The Real and Frightening Implications of South Africa’s Case Against Israel

The Real and Frightening Implications of South Africa’s Case Against Israel
south africa lawyers

Israel’s signing of the Genocide Convention might be their downfall.

By Daniel Pomerantz, The Algemeiner

South Africa presented its opening arguments accusing Israel of “genocide,” last Thursday in the International Court of Justice (ICJ) at the Hague. Israel responded with its legal defense on Friday.

US Secretary of State Antony Blinken called the claim of genocide “meritless,” while other nations, such as Germany and the UK, described the claim as “unjustified” and “wrong.” Indeed, the IDF is extraordinarily careful to protect civilians, whereas Hamas (which is not subject to the ICJ) committed actual acts of genocide against Israelis as part of the October 7 massacre, a cruel irony that Blinken called “particularly galling.”

Unfortunately, the weakness of South Africa’s legal case is of little comfort, because their key objective is not to win the lawsuit, but to implement a one-sided “ceasefire” — which is something far more dangerous.

The “Convention on the Prevention and Punishment of the Crime of Genocide,” defines “genocide” (in summary) as the intent to destroy a group, coupled with specific acts in furtherance of that intent.

Accordingly, Hamas’ acts on October 7 legally constitute a “genocide” against Israel and the Jewish people. By contrast, Israel’s self-defense does not remotely resemble genocide, given the IDF’s herculean efforts to protect civilians in Gaza, and the incredibly small casualty numbers compared to other conflicts in the region, such as in Syria and Yemen. The Hamas-authored casualty figures that South Africa presented in court include combatants and civilians that Hamas itself has killed. The numbers also reflect Hamas’s use of human shields and include many other inaccuracies, further weakening South Africa’s already flimsy case.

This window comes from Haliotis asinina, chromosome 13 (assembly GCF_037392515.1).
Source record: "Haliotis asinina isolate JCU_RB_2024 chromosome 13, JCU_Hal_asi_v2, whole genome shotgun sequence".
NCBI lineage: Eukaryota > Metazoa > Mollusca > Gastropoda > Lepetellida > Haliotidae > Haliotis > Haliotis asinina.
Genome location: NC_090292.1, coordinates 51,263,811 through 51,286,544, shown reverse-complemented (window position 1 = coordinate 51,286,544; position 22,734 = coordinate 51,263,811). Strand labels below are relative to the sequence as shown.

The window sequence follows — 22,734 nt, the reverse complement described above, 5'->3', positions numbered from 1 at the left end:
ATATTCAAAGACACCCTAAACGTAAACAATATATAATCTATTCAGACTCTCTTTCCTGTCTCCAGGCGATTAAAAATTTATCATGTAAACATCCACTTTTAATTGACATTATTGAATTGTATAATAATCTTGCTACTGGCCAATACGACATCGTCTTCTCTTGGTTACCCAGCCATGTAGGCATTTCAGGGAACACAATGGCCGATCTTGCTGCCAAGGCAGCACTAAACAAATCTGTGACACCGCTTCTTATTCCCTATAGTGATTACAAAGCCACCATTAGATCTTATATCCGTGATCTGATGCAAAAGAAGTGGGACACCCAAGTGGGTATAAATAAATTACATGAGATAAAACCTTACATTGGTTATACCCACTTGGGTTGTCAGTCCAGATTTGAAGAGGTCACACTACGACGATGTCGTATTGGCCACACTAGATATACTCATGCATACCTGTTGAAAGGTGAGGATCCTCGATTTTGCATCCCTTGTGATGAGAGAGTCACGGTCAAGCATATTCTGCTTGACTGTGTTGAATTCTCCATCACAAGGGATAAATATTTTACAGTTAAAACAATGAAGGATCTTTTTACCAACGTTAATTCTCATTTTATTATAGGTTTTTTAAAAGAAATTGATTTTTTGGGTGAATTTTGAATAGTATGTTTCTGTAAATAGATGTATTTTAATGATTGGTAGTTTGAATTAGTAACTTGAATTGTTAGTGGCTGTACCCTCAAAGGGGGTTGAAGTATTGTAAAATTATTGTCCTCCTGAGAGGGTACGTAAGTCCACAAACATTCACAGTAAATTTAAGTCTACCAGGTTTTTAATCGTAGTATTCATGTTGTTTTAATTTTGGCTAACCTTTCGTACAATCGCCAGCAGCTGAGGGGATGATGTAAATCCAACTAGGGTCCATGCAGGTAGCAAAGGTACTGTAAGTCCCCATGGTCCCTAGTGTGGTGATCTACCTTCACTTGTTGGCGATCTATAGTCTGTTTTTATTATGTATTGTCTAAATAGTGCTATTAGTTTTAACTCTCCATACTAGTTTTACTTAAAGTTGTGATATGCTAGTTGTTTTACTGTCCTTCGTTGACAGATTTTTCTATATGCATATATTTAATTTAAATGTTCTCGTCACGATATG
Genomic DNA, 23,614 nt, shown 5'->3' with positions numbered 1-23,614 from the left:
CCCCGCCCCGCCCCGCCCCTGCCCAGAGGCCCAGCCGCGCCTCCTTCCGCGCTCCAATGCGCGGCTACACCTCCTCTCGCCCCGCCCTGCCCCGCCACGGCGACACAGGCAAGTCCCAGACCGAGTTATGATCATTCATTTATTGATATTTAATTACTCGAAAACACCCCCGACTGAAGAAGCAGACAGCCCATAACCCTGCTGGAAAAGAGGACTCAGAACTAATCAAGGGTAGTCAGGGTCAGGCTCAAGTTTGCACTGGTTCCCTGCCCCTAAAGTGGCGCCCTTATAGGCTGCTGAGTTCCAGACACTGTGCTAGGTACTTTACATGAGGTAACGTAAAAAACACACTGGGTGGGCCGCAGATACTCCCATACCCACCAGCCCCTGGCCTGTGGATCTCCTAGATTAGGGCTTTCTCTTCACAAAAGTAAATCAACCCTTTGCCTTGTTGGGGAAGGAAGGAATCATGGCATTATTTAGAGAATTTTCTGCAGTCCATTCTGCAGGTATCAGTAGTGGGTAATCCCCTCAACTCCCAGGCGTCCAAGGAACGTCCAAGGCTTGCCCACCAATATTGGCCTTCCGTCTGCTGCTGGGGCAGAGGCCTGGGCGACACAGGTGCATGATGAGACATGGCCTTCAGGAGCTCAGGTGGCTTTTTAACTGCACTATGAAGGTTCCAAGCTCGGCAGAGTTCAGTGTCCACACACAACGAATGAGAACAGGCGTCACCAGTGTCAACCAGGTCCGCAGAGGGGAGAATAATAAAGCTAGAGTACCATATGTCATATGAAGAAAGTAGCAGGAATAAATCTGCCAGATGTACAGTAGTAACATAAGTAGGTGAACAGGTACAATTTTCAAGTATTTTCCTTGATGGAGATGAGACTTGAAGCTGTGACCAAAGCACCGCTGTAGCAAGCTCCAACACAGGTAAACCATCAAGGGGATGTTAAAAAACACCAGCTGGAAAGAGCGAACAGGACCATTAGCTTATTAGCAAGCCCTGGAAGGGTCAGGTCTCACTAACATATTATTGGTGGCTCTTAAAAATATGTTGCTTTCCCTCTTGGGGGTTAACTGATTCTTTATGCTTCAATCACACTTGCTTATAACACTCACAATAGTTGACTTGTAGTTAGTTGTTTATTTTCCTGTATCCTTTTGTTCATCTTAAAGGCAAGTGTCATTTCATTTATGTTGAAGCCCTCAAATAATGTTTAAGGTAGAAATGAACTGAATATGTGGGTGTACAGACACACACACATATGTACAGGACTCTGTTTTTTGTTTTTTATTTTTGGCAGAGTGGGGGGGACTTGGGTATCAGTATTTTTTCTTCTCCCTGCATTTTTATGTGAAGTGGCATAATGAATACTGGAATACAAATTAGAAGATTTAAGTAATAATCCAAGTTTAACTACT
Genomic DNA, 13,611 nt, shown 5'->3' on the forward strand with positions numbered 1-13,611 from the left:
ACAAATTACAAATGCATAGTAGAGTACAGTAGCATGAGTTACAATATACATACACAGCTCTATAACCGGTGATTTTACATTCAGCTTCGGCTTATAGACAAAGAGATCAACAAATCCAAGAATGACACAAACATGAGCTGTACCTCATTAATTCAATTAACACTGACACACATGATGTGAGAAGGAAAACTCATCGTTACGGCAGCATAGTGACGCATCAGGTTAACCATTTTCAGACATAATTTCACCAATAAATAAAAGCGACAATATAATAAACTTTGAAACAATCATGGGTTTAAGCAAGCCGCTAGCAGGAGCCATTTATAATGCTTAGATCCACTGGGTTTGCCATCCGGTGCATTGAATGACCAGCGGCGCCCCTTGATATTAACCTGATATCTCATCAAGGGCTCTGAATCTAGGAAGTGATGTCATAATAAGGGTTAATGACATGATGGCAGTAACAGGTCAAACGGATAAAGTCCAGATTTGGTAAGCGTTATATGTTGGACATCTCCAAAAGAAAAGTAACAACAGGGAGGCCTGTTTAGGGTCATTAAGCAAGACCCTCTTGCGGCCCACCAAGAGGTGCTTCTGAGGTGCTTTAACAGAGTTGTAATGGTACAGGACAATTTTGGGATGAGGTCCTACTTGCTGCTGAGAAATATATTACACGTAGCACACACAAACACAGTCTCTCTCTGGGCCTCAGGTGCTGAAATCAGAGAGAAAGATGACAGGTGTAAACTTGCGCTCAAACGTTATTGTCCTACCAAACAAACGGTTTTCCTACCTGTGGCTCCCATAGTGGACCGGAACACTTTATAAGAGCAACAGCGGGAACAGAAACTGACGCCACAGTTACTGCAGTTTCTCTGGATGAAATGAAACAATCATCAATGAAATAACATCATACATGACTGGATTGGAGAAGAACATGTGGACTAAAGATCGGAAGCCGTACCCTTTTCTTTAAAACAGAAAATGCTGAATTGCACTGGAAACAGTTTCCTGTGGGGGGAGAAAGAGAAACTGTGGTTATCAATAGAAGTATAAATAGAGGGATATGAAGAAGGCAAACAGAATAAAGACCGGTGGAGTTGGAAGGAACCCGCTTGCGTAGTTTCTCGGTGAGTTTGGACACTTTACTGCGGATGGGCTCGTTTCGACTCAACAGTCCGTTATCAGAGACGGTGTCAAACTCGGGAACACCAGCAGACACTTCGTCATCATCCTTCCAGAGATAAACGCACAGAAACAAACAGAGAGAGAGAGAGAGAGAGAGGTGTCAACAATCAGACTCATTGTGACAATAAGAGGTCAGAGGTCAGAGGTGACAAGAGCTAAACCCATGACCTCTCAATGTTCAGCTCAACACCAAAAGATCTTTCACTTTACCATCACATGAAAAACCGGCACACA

Accordingly, South Africa, which has close alliances with Russia, Iran, and Hamas, has focused its initial efforts not on winning the case but instead on attempting to secure an emergency order for a ceasefire, which could come as soon as this week. In a vacuum, a ceasefire might seem reasonable: it would seem to freeze hostilities while the parties fight in court instead of on the battlefield.

However, this case is deceptively different: the ICJ does not have jurisdiction over Hamas, as it does over Israel, because the internationally designated terror group is not a signatory to the Convention. Therefore, the only kind of “ceasefire” the Court can order would be one-sided: Israel ceases, while Hamas fires.

During such a “ceasefire,” 136 Israeli hostages would remain in Hamas captivity, enduring (according to international intelligence) ongoing torture and rape; Hamas, which has pledged to repeat the October 7 massacre, would be free to re-arm, regroup, and carry out further attacks; and Israel would be legally prohibited from responding, even in self-defense. In effect, Israel would become “army-less.”

To make its case, South Africa’s lawyers quoted a small niche of extreme outlier Israeli politicians and soldiers who made statements that, when viewed out of context, may be interpreted as “intent” to commit genocide. Israel responded that none of these statements constitute government policy and that those who made them are not in decision-making positions.